9 November 2013 is the 75th anniversary of an event referred to as “Kristallnacht” – an ironic and humourous (for him, at the time) reference by Josef Goebbels to the amount of broken glass on the streets of Germany in the aftermath. It was an event of state sponsored terrorism against a section of the German peoples. My father-in-law lived in Berlin at the time, He’s now 90. These are his memories:
When Herschel Grynszpan shot a comparatively unimportant diplomat at a German Embassy he could not imagine the consequences his action might provoke. It gave a perfect opportunity to the Nazi leadership to unleash what was basically a state-organised pogrom against the Jewish population,
Germany in 1938 was not a pleasant place for Jews to live in, but the point is they could still live there. Children still went to schools, albeit mainly Jewish schools, and those many Jews who found it very difficult, it not impossible to emigrate could still live as families and somehow hope that things would not get any worse.
We were one of these families. My parents had 5 children – four still at school or higher education – my father had no profession or job which would have qualified him for a job abroad. Various attempts at emigration had been unsuccessful.
I was a boy of 15 in 1938. I went to a small Jewish school in Berlin. The school was in a very run down small house in the Grunewald .Rather curiously it was next door to a palatial villa which was patrolled permanently by SS guards carrying rifles. Rumour had it this was Himmler’s residence. Our school was small, but we boys played football in the breaks and many a ball went over the fence into the neighbour’s garden. We always asked the guards to return the ball; they always did so. We were noisy and I suppose whatever high ranking Nazi lived there could have closed the school at any time. It remained open until Kristallnacht.
I do not recall – after all it was three quarters of a century ago – how I first learnt what happened during the night of 9th November. There probably was a telephone call from someone; a very guarded one because strong fear that telephone calls were being monitored.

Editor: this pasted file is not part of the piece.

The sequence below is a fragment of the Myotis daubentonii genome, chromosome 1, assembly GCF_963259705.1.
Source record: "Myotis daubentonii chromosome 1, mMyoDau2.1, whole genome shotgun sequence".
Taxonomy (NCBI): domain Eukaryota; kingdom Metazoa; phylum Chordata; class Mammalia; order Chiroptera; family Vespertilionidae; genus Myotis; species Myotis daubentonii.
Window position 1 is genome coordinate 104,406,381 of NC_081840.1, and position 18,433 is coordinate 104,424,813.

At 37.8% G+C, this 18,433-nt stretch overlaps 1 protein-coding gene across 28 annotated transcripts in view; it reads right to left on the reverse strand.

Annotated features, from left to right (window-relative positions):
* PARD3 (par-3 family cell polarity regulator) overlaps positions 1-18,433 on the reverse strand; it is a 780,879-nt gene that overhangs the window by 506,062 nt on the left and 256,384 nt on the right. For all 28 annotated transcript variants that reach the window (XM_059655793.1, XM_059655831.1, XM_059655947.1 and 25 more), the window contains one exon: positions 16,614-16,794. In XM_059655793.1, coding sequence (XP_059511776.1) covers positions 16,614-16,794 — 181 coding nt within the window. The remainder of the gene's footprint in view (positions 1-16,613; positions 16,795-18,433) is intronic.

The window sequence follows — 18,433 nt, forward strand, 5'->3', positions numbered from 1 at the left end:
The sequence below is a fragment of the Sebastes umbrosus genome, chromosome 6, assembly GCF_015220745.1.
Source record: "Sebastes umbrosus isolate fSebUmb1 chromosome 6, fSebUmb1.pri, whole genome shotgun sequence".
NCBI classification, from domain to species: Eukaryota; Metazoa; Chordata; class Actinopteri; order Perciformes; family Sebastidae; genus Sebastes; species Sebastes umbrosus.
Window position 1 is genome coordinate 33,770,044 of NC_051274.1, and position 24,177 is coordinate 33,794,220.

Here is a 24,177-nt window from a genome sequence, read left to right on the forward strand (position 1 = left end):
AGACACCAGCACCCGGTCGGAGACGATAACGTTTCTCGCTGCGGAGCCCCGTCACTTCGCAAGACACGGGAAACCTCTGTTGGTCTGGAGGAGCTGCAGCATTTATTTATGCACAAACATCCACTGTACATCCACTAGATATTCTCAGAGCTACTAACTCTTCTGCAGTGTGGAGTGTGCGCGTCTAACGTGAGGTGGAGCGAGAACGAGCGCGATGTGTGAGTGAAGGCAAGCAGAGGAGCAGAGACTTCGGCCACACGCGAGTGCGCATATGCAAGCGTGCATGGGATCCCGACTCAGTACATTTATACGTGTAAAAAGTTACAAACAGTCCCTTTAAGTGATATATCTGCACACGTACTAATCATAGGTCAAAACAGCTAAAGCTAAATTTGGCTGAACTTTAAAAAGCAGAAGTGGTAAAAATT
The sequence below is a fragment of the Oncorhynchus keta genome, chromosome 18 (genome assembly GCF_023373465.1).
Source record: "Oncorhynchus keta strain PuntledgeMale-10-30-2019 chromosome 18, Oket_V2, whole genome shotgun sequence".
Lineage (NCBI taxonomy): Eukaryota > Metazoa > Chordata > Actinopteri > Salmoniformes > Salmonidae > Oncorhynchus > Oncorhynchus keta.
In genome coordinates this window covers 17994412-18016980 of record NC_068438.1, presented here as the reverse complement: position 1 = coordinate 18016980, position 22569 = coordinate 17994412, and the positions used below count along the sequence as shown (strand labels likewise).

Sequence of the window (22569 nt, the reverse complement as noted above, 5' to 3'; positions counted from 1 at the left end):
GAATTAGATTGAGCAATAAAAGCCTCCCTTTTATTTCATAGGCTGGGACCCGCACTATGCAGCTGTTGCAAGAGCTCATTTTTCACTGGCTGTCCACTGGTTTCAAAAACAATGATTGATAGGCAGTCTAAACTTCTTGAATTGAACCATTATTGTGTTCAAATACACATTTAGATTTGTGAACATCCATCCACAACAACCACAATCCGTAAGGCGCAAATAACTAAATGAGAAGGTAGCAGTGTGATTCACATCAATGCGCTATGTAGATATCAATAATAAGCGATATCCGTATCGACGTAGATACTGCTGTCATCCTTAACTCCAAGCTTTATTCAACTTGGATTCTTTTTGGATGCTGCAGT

I set off to school on my bicycle and as I rode down the Kurfuerstendamm I saw smashed shop fronts and realised they were all Jewish-owned shops. When I got to school one or two others arrived but no teachers and after a bit we went home. By that time my parents had heard a great deal more about the burnt synagogues, the smashed and looted shops and rumours about Jews being murdered.
My parents were terrified. My father had been arrested and imprisoned by the Nazis once before. Sensibly, they decided to run away. My mother was the director of the Jewish Nursery Teachers Academy which was situated in a quiet Street in the Grunewald. All the pupils were girls and the rumours of mass arrests taking place were all of men. It seemed this was safer than staying at home. We somehow got there, I always on my bicycle.
We stayed there for three or four days – did not leave the house and did not even go into the garden. By that time the immediate terror seemed to have quietened down a bit and I bicycled to our flat. The concierge saw me – came out and whispered to me: “Two gentlemen came and asked for your father”. We both knew what these men were.
Hundreds of synagogues had been burned. Many thousands of men had been arrested and were released only if they could prove that they were in the process of emigration. Goering proudly boasted he would not like to be a Jew in Germany.
One vicious measure followed another in the aftermath of Kristallnacht and every Jew in Germany had to realise the last hope for a life in Germany had gone. Before Kristallnacht I was part of a close family of two parents and four siblings living together as a family. Within 4 months of Kristallnacht there was no family living together. My parents had made the heartbreaking decision to part with their children via Kindertransport.
My overriding memory of the three or four days immediately connected to the 9th of November is fear. Before Kristallnacht viciously anti-Semitic rules were applied but they were rules. Kristallnacht demonstrated there were no more rules to protect Jews. Terror had become terror for its own sake.
We were comparatively lucky; Jews in smaller towns and other cities had it far worse.